Published June 10, 2021
As policymakers in Washington debate legislation intended to bolster the U.S.’s competitive standing against China, we spoke with David Dapice, Ash Senior Economist and recent author of an Ash Center Policy Brief Why the Trans-Pacific Partnership and Immigration Are Needed for the Middle Class, about his thoughts on how Washington can bridge the competitiveness gap. In his paper, Dapice argues that regional trade agreements are critical to maintaining U.S. economic competitiveness and job growth into the future. Specifically, he calls for the U.S. to reconsider its rejection of the Trans-Pacific Partnership, and argues that it presents an important opportunity for countering China’s growing regional economic hegemony.
Ash: Congress is considering legislation aimed at increasing U.S. economic competitiveness with China. Do you think the bill’s proposed large-scale domestic investments in manufacturing and technology—ranging from AI to biomedical research— will be an effective tool in this regard?
Competition with China will be multifaceted. While American-born innovations, like those potentially fostered by the Innovation and Competition Act, are certainly one part, the US’s strong suit is we are a more open society and encourage independent allies, not client states. But if we choose not to engage in reliable trading relations, it is doubtful that any country or business will see our dedication to a far-off region in China’s backyard as credible. Even the EU is wondering if President Biden's successor will return to the politics of President Trump. If we cannot formalize trade relations through legislation, it will be taken as a sign that there is no bipartisan agreement, or even centrist coalition, supporting trade. For other countries and global businesses investing billions in factories, the prospect of being surprised by an arbitrary tariff is not a great business risk proposition.
In your recent paper, you reference China’s strong regional trade network and argue that the ill-fated Trans-Pacific Partnership (TPP) is still the right tool to counter China’s growing political influence in the region. How would the TPP strengthen the U.S.’s position against China’s growing role in the region without leading to further erosion of the country’s domestic manufacturing base?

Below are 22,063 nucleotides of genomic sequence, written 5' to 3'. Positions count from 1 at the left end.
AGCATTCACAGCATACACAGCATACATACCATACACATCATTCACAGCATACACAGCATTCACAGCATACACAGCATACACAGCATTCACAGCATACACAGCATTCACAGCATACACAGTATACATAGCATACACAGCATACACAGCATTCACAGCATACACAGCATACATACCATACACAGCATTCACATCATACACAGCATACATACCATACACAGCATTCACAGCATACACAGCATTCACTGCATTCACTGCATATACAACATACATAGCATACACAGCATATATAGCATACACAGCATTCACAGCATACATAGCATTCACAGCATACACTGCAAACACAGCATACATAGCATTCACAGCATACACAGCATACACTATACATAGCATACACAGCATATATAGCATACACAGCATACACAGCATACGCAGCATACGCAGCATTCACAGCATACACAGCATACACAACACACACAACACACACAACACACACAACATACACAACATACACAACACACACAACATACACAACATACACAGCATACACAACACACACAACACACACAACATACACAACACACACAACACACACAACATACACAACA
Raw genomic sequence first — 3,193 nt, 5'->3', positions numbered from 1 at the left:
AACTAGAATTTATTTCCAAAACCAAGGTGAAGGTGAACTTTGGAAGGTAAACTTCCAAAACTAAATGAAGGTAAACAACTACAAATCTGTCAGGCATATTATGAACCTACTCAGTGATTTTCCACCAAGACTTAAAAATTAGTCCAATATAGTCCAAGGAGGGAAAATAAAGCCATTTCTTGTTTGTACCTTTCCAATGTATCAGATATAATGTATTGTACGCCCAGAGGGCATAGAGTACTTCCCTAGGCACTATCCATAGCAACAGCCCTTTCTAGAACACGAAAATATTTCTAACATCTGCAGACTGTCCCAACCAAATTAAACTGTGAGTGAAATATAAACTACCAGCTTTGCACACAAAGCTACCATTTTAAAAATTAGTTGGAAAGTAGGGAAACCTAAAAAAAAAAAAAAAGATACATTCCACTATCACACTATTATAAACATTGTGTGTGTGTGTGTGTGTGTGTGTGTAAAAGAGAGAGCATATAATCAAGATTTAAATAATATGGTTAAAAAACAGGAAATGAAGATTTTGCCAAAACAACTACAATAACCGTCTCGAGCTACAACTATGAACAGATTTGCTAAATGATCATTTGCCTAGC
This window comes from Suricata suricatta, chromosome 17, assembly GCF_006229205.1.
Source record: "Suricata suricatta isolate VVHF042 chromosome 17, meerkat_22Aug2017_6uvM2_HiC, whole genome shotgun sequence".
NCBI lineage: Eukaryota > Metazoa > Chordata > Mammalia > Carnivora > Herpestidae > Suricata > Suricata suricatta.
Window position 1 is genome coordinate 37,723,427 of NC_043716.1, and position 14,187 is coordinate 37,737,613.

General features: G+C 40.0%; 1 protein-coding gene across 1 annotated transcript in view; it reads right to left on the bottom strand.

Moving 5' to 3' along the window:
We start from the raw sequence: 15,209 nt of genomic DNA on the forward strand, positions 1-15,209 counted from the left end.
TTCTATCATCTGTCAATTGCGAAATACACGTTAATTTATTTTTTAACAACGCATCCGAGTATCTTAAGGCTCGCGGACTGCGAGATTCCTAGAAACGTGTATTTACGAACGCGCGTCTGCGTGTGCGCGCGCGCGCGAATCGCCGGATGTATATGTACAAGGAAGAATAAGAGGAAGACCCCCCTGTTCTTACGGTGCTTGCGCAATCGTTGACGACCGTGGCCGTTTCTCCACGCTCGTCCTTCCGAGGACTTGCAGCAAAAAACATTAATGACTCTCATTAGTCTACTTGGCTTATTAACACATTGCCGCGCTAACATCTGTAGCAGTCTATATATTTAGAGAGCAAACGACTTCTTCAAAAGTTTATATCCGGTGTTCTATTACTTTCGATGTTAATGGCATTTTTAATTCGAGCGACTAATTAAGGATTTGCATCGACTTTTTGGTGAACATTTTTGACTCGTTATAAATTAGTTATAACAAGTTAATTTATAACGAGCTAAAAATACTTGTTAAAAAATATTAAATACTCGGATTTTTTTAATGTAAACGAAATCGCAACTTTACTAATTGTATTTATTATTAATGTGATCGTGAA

First, I would not say the TPP is ill-fated. Only our participation in it is. The others signed on and have a “deep” trade and investment pact that sets standards. Second, if we do not have secure and low-tariff access to ASEAN markets as China, Japan, and the EU do, our manufacturers will be at a severe disadvantage. Third, we tried fiscal expansion and tariffs under President Trump and manufacturing output in 2019 was little changed from 2008 – the worst record in decades. The tariffs on steel and aluminum drove up costs for thousands of firms using those metals as inputs, driving production elsewhere. The tariffs on lumber contribute to the housing crisis, which makes it harder to move to regions with new factory jobs. Finally, the fastest manufacturing growth was in the 1990s when we passed NAFTA. The big problem today is that automation has proceeded so rapidly that the share of manufacturing in the labor force is only 8-9% - and there is a labor shortage as it is.
How have other advanced industrial economies, such as those in Japan and Europe, approached the question of whether to seek favorable trading access to regional Asian markets?
ALL of the other major exporters have already gained access to major markets. The world did not wait while we were building walls. That is one reason why we have trade deficits, as a fraction of GDP, about the same as under President Obama after we recovered from the global financial crisis.